‘The View’ Clashes with Women’s March Leaders: ‘You Won’t Condemn’ Anti-Semitism
Meghan McCain went after Tamika Mallory and Bob Bland over their controversial association with Louis Farrakhan
ABC News’ “The View” co-host Meghan McCain (shown above, far right) passionately confronted two of the Women’s March co-founders about their association with controversial Nation of Islam (NOI) leader Louis Farrakhan and his anti-Semitic rhetoric and bigotry ahead of this year’s march, which takes place January 19.
Farrakhan has a history of making anti-Semitic remarks, such as calling “the powerful Jews” his enemy and calling Jews “termites.”
But Women’s March leaders — such as Bob Bland, Tamika Mallory, Linda Sarsour and Carmen Perez — appeared to have no qualms in making joint appearances alongside Farrakhan.
Some people have even called for the four leaders to step down from their positions.
The pushback spurred the organization to issue a few statements condemning Farrakhan’s anti-Semitic remarks and bigotry in all its forms.
Women’s March co-presidents Mallory (pictured above left) and Bland (above center) appeared Monday on “The View.” The conversation began to sour after “The View” co-host Sunny Hostin confronted them about the “controversy surrounding the Women’s March organization” stemming from the leaders’ “relationship with Louis Farrakhan and the Nation of Islam.”
“Now, he’s known for being anti-Semitic, for being homophobic, but you do attend his events and you posted, I believe, a photo together calling him the G.O.A.T., which means the ‘Greatest Of All Time,'” Hostin noted. “And you are running an organization that says it fights bigotry. Do you understand why your association with him is quite problematic?”
Mallory urged “The View” co-hosts to put her joint appearances with Farrakhan “in proper context” because she is a “black leader in a country that is still dealing with some very serious unresolved issues as it relates to the black experience in this country.”
Mallory claimed she goes “into a lot of difficult spaces,” saying that “just because you go into a space with someone does not mean that you agree with everything that they say.”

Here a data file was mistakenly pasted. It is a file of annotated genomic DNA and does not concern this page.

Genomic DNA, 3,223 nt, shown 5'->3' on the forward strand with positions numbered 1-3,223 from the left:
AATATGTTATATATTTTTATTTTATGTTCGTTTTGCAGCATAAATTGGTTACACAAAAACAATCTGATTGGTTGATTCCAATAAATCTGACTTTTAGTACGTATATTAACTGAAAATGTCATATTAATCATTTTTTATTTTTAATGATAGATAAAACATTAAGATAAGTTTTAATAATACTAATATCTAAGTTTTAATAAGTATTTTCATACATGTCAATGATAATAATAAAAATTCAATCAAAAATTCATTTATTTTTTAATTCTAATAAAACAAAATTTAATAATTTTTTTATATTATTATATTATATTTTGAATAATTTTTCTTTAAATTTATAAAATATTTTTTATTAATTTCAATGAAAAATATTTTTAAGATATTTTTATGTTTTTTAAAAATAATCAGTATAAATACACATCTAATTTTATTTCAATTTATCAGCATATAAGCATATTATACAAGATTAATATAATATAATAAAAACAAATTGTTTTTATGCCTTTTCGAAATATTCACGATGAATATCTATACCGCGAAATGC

After Hostin pushed back on that and asked Mallory why she called Farrakhan the “Greatest Of All Time,” she replied, “I didn’t call him the ‘Greatest Of All Time’ because of his rhetoric. I called him the ‘Greatest Of All Time’ because of what he’s done in black communities.”
McCain then argued that she “would never be comfortable supporting someone who” uttered such anti-Semitic remarks as Farrakhan.
“Now a lot of people … think that you’re using your organization as anti-Semitism masked in activism and that you’re using identity politics to shield yourself from critiques,” McCain charged. “You’re talking about all women being invited to that march. I’m pro-life. We were not invited — we were not allowed at that march right there.”
Bland said it is “important for us to understand” that “the Women’s March unequivocally condemns anti-Semitism” and “bigotry” in all forms.
“Do you condemn Farrakhan’s remarks about Jewish people?” McCain demanded of her.
Bland replied, “Yes.”
But Mallory failed to condemn Farrakhan’s remarks when McCain asked her if she would.
“What I will say to you is that I don’t agree with many of Minister Farrakhan’s statements,” Mallory said.
McCain pressed, “Specifically about Jewish people?”
Mallory replied, “As I said, I don’t agree with many of Minister Farrakhan’s statements.”
“Do you condemn them?” McCain demanded.
Mallory replied, “I don’t agree with these statements.”
“You won’t condemn it,” McCain continued.
Mallory, “No, no, no. To be very clear, it’s not my language. It’s not the way that I speak. It is not how I organize.”
Mallory insisted that she “should never be judged through the lens of a man.”
McCain shot back, “I don’t want to be judged through the lens of something that’s speaking for all women when you’re associating with extreme anti-Semitism.”
As the contentious segment drew to a close, co-host Whoopi Goldberg asked Mallory if she understands “why people feel that you stepping down might put some air between all of this before a conversation can continue?”
Mallory replied, “I also deal with people who don’t want me to step down. And so there’s both sides of that. There are people who actually support my leadership and I am willing to lead until my term at Women’s March is up.”
Check out more on this story in the video below: